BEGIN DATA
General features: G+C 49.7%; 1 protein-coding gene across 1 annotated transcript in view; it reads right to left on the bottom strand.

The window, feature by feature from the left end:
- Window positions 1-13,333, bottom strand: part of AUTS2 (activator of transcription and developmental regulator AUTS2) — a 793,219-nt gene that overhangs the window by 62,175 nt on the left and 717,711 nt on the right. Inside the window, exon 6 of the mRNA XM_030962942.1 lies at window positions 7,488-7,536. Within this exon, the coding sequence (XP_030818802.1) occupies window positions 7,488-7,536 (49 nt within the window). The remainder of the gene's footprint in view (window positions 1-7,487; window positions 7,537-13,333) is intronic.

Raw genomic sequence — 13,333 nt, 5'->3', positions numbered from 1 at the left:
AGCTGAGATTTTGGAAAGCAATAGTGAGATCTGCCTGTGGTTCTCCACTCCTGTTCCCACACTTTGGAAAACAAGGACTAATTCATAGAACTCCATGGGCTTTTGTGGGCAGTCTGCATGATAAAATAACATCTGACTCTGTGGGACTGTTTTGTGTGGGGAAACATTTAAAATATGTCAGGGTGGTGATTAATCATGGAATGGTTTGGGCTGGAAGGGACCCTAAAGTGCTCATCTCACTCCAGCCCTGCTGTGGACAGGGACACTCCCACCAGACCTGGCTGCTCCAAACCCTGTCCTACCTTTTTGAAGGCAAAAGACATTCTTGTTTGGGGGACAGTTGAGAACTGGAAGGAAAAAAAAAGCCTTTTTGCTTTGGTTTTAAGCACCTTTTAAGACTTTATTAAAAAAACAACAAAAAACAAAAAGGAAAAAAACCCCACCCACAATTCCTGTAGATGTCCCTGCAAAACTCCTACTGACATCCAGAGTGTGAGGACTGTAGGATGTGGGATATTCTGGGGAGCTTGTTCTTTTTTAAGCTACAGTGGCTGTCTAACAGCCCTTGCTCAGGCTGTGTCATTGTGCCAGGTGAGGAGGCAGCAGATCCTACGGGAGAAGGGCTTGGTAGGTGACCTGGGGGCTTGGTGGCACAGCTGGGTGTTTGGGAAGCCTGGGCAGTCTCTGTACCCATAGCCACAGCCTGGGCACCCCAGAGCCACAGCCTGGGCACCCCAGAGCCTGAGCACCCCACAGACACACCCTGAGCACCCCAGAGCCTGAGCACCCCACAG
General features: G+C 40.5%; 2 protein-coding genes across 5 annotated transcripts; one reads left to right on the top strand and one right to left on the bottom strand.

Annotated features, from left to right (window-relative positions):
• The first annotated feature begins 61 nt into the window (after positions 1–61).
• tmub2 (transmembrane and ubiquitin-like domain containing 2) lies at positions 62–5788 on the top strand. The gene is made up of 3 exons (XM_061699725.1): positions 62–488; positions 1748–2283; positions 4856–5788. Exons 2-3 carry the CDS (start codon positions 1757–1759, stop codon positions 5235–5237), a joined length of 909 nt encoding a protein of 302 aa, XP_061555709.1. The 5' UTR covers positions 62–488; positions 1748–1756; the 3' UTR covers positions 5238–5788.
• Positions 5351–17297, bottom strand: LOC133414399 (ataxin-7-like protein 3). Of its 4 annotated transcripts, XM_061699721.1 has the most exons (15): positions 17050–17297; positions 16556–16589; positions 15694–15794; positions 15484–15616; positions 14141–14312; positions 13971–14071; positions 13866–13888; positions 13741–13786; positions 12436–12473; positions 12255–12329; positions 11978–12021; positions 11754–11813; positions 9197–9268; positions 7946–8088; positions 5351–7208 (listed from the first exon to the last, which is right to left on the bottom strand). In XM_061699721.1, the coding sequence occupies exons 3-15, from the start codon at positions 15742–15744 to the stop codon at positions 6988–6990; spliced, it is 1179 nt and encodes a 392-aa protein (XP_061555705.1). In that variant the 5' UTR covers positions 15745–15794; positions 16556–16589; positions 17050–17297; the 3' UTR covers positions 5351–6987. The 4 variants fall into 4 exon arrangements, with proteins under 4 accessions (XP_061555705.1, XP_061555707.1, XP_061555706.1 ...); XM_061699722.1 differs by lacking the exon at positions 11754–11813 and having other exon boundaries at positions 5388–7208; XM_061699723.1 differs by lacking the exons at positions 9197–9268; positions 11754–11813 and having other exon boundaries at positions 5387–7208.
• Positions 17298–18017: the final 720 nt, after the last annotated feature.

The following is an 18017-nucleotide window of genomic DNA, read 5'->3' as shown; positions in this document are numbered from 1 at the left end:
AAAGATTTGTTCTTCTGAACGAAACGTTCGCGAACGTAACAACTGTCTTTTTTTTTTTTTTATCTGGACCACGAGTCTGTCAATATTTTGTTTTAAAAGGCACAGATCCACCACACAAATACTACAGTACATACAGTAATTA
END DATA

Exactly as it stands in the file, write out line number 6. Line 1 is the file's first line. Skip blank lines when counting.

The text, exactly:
General features: G+C 40.5%; 2 protein-coding genes across 5 annotated transcripts; one reads left to right on the top strand and one right to left on the bottom strand.